Council awards drainage contract

Published 4:29 am Wednesday, November 10, 2010

Staff Writer

In a vote described by the city’s top elected official as “one of the most important things” the city has done in recent years, the Washington City Council on Monday awarded the contract for three drainage projects and approved the purchase of some $5 million in bonds to finance the project.
Washington Mayor Archie Jennings praised the move, saying the $5,040,000 in Recovery Zone Economic Development Bonds gives the city “a low-interest opportunity to have a meaningful impact on people’s lives.”
“This is probably one of the most important things we have done in many, many years,” he said in an interview after the meeting.
The project consists of storm draining improvements as follows:
• The Airport Canal drainage area from Minuteman Lane to Whispering Pines Road including the replacement of culverts in the area;
• Changes to allow more water storage capacity in Jack’s Creek along with the demolition of some properties in the drainage area, and
•Drainage improvements in Smallwood including drainage work from the Keysville Road to Rowan Place and Northwood Road.
The storm drainage projects should help reduce the frequency and duration of flooding in these areas during times of rapid rainfall, according to Allen Lewis, public works director.
The council unanimously awarded the contract for the work to T.A. Loving Co., of Goldsboro and Morrisville, which submitted the low bid of $3,500,774 for the work not including the Northwood Road area. 
After much discussion, the council unanimously approved expansion of the project to include that area at a total cost not to exceed $4 million.
In related action, the council also unanimously approved the purchase of the Recovery Zone Economic Development Bonds to pay for the storm drainage improvements. The bond purchase also includes $42,000 to replace the roof on Fire Station No. 1.
In addition, the bonds will be used to pay for engineering work, permits needed for the project and the demolition of buildings in the Jack’s Creek drainage area, the council was told.
City Manger Jim Smith said the council’s decision was historic.
“This is the largest and most important drainage project that has ever been done in the history of the city,” Smith said after the vote giving the go-ahead to the project.
In other business, the council:
• voted 4-1 to approve a plan to hire a load management technician at a salary ranging from $29,041 to $42,981 to install load management switches as part of the city’s effort to reduce electrical demand. This position was included in the $300,000 budget for the load management project, according to Keith Hardt, city electric director. Councilman Doug Mercer cast the sole dissenting vote.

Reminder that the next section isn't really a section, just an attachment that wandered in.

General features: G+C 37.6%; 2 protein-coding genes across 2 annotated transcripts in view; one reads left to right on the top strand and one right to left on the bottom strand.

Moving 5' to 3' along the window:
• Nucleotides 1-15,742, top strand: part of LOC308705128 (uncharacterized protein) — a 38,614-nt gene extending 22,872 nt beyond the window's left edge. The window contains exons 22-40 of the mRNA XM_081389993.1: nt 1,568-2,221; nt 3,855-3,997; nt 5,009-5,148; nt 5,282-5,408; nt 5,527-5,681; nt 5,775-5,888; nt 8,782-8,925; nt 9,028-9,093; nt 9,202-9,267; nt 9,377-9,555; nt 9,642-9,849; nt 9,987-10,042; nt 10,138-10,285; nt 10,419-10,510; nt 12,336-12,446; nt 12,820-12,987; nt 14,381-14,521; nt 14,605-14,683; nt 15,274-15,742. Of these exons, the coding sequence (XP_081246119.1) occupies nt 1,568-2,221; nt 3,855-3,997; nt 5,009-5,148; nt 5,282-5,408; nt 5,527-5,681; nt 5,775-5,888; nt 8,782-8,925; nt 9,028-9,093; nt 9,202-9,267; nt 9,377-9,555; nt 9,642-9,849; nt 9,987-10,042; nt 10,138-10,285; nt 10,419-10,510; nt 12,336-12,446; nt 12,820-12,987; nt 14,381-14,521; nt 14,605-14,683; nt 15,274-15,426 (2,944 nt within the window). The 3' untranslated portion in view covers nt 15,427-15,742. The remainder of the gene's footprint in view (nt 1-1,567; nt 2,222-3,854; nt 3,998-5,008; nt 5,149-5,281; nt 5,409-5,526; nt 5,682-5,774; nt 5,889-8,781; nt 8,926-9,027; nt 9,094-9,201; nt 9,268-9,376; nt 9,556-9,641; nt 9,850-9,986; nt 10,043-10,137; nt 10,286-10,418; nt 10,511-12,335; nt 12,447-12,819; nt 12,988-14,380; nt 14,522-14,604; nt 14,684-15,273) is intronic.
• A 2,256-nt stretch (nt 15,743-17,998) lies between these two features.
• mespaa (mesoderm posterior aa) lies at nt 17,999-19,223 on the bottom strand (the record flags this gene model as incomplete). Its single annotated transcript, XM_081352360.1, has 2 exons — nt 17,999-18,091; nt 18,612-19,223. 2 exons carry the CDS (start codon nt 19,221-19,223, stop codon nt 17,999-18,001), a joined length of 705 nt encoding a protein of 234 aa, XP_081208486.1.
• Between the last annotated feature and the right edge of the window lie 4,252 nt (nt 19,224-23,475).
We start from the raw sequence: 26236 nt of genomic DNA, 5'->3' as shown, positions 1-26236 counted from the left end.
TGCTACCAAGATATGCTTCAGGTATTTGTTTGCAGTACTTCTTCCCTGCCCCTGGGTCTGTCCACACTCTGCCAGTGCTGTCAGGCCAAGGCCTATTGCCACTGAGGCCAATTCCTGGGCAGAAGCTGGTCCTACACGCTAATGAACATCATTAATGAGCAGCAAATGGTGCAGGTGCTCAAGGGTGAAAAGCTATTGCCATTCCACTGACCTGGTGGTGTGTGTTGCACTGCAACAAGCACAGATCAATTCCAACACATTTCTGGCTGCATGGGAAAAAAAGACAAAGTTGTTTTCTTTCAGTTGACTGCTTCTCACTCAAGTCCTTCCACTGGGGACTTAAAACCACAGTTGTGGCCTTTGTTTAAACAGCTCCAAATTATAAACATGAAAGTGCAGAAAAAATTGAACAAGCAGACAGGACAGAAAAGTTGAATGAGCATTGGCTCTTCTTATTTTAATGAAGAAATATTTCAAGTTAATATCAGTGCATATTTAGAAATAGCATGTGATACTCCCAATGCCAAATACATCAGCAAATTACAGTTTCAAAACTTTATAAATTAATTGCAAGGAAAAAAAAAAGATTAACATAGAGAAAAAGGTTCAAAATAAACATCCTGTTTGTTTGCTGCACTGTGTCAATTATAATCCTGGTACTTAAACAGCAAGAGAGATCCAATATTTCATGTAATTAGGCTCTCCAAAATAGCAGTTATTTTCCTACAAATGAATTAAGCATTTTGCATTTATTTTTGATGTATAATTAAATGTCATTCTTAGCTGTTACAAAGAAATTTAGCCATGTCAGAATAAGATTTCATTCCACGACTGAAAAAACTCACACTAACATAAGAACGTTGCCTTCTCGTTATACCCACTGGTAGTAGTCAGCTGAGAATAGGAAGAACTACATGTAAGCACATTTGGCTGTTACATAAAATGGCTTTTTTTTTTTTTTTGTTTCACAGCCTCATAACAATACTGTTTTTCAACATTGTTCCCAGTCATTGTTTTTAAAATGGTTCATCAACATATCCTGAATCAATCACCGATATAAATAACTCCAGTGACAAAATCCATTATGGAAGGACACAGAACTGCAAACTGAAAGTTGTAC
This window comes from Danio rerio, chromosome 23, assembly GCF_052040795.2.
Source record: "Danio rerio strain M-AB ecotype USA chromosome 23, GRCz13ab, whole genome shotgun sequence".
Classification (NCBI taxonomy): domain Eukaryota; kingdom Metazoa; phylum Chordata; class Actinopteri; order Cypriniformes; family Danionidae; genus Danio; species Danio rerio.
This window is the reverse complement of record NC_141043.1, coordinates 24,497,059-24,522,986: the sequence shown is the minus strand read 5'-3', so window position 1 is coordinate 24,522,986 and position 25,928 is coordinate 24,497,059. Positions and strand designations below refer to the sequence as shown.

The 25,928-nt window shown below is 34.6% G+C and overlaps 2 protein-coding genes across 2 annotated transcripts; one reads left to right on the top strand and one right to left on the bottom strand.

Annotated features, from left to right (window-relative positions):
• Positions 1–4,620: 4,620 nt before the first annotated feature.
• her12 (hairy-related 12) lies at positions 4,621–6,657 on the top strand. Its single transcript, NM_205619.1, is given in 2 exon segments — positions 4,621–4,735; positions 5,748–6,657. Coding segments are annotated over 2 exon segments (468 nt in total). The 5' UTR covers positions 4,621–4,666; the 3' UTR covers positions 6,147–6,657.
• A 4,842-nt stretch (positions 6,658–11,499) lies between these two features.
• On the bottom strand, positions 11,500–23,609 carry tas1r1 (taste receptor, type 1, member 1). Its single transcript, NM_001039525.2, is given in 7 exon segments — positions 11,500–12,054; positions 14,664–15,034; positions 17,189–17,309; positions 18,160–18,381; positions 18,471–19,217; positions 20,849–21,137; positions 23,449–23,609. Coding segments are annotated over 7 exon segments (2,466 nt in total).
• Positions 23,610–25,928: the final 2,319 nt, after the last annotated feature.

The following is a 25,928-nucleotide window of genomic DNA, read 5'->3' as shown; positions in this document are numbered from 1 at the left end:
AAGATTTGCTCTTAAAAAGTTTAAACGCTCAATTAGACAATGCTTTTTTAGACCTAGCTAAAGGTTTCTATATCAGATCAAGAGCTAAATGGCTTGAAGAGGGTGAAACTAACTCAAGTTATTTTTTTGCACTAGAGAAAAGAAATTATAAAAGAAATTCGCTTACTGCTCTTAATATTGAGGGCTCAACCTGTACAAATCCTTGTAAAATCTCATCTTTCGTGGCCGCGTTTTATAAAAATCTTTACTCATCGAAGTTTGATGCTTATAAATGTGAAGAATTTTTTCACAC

• unanimously approved purchase orders for $40,000 from the Mid-East Commission for grant administration for the sewer project and $35,296.42 from C.W. Wright Construction Co. for utility relocation on U.S. Highway 17.
• unanimously approved a management services contract in the amount of $32,000 with The Soundside Group of Plymouth for information technology management. Ray Midgett, the city’s information technology director, plans to retire Dec. 31. The city will use management services provided by Soundside instead of hiring a replacement for Harris. The city anticipates annual savings of more than $22,000 with the move, the council was told.
• voted unanimously to accept a $12,852 Edward Bryne Memorial Justice Assistance Grant that will be used to pay for police gear including uniforms, badges and holsters. The grants are designed to help local governments combat violence against women, fight Internet crimes against children and support youth mentoring, among other activities, the council was told.
• voted unanimously to appropriate $10,000 for part-time salaries at the George H. and Laura E. Brown Library to expand library hours to include Sundays from 1 to 6 p.m.
• unanimously approved a budget ordinance to reimburse the Washington Harbor District Alliance $3,000 for the purchase of LED lights for all of the trees on Main Street in downtown Washington.
• heard a report on a proposal to change the city’s salary schedule that would affect 21 employees and agreed with a proposal submitted by Susan Hodges, human resources director, to delay its implementation until the 2011-2012 fiscal year. Under the plan, salary ranges for city positions will increase from a 48 percent spread to a 50 percent spread from the beginning rate to the maximum salary.
• unanimously approved a water shortage response plan that would be implemented in an effort to conserve water in the event of a drought. The council was told that during the dry spell the city experienced a few years ago, it did not come close to the triggers that would have required any mandatory reductions in water use outlined in the plan.
• unanimously approved an insurance policy that stipulates all claims filed with respect to the city’s electric system will be adjusted in the same manner as all other claims made against the city.
• unanimously adopted a resolution of support to apply for a $36,000 planning grant application to the N.C. Department of Transportation for a bicycle comprehensive plan.
• delayed action on a waterfront docking agreement for the River Rover at the N.C. Estuarium.
• delayed action on adoption of a code of ethics for the city council and the City of Washington. State statute requires each municipality, county, local board of education and other governing bodies to adopt such a code by Jan. 1, 2011.
• referred a presentation by E-Dux, a home energy management and utility services company, to the city’s Electric Utilities Advisory Board.
All city council members attended the meeting.
“This is the largest and most important drainage project that has ever been done in the history of the city.” Jim Smith, Washington city manager